La mort du roi Tsongor
par Laurent Gaudé
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The beginning of the story sees George and Lennie, two migrant workers in California, being dropped off by a bus several miles from their destination where they are supposed to start working. George and Lennie are complete opposites. George is a man that is smaller in stature with sharp features, and is smart, clever, and full of wit. Lennie, on the other hand, is a large, lumbering man who is mentally slow and not able to take appropriate care of himself. The two are very tired and thirsty, and so they decide to camp overnight by a small pool in a clearing. The two men have somewhat of an imbalanced relationship, as Lennie is highly dependent on George for guidance and protection. However, both men are truly loyal and devoted to each other.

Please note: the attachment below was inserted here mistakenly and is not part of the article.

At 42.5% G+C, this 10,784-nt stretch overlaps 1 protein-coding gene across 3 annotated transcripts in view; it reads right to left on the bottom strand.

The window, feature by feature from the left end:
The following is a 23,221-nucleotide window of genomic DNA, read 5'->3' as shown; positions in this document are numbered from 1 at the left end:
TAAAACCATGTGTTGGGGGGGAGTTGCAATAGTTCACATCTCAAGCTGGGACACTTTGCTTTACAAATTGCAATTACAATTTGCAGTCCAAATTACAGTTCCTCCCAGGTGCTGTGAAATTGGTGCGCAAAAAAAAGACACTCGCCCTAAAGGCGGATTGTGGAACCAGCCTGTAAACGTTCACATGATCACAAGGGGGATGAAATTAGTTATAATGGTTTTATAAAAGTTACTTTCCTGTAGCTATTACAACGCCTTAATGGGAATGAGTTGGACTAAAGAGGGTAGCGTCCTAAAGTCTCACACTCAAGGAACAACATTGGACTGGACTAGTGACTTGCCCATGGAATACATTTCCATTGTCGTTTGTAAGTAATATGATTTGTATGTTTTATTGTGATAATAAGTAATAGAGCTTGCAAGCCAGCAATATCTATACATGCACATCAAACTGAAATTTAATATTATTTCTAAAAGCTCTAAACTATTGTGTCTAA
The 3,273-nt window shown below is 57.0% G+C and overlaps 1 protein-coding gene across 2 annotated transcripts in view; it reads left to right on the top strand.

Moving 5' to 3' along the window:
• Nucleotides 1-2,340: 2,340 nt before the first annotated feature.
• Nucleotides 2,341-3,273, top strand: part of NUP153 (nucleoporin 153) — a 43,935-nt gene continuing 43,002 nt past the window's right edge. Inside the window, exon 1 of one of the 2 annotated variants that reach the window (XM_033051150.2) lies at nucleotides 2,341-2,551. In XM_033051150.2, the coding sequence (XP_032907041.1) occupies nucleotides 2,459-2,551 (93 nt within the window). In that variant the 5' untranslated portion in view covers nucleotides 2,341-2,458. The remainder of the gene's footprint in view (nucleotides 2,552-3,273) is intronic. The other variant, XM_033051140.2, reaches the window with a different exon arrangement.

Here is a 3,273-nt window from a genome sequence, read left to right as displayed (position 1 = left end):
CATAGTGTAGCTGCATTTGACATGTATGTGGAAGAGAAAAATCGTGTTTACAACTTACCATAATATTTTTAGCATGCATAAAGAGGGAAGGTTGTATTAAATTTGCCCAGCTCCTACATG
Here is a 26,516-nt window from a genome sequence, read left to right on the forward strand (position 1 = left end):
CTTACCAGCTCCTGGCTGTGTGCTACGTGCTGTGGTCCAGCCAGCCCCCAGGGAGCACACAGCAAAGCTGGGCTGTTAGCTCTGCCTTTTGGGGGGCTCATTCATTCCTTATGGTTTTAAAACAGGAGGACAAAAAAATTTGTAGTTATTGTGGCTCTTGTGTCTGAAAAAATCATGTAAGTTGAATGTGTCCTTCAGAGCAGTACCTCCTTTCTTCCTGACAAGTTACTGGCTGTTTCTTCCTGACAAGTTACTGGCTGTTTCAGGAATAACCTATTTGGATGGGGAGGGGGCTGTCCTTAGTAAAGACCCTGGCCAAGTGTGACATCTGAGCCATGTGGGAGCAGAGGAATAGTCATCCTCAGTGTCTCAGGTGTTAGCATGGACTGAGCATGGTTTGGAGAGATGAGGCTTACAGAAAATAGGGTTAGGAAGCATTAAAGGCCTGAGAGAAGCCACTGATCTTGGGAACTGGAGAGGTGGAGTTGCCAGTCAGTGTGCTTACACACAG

Lennie loves to stroke soft things, and George realizes that Lennie has been carrying a dead mouse around in his pocket because he likes to feel its fur. The mouse is dead because Lennie accidentally killed it, which is a commonplace occurrence that results from a combination of Lennie’s lack of reasoning ability and his tremendous strength. George fears that the mouse may carry a disease that could be passed onto Lennie, and so George throws the mouse away out of anger and disgust. At this point, George expresses emphatically how his life would be so much easier and better if he did not have the responsibility of having to care for Lennie. However, though it is apparent that even though he complains about Lennie, there is true mutual devotion between the two men. This is especially evident when George describes the idyllic life he envisions, which includes him and George having their own land that they can farm on, where Lennie can spend his time taking care of rabbits. George describes their dream farm to Lennie as their night camping near the pool ends.